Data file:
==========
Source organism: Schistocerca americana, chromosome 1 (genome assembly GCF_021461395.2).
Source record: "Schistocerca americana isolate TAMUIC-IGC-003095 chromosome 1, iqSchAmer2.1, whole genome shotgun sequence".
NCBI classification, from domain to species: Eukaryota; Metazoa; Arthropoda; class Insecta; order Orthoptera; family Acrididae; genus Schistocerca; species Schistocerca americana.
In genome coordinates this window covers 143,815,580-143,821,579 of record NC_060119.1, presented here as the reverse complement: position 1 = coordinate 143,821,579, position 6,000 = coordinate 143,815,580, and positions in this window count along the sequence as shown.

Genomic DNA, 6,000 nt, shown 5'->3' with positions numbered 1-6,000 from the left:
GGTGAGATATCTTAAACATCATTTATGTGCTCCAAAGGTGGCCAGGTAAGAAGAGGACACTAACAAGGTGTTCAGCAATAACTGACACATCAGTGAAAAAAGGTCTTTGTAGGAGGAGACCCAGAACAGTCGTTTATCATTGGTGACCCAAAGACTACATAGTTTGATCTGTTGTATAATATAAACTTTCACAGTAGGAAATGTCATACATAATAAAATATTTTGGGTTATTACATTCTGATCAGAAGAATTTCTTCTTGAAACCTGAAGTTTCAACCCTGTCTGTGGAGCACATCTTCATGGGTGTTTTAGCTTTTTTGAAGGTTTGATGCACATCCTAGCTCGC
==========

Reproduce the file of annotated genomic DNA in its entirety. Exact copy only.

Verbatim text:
Source organism: Schistocerca americana, chromosome 1 (genome assembly GCF_021461395.2).
Source record: "Schistocerca americana isolate TAMUIC-IGC-003095 chromosome 1, iqSchAmer2.1, whole genome shotgun sequence".
NCBI classification, from domain to species: Eukaryota; Metazoa; Arthropoda; class Insecta; order Orthoptera; family Acrididae; genus Schistocerca; species Schistocerca americana.
In genome coordinates this window covers 143,815,580-143,821,579 of record NC_060119.1, presented here as the reverse complement: position 1 = coordinate 143,821,579, position 6,000 = coordinate 143,815,580, and positions in this window count along the sequence as shown.

Genomic DNA, 6,000 nt, shown 5'->3' with positions numbered 1-6,000 from the left:
GGTGAGATATCTTAAACATCATTTATGTGCTCCAAAGGTGGCCAGGTAAGAAGAGGACACTAACAAGGTGTTCAGCAATAACTGACACATCAGTGAAAAAAGGTCTTTGTAGGAGGAGACCCAGAACAGTCGTTTATCATTGGTGACCCAAAGACTACATAGTTTGATCTGTTGTATAATATAAACTTTCACAGTAGGAAATGTCATACATAATAAAATATTTTGGGTTATTACATTCTGATCAGAAGAATTTCTTCTTGAAACCTGAAGTTTCAACCCTGTCTGTGGAGCACATCTTCATGGGTGTTTTAGCTTTTTTGAAGGTTTGATGCACATCCTAGCTCGC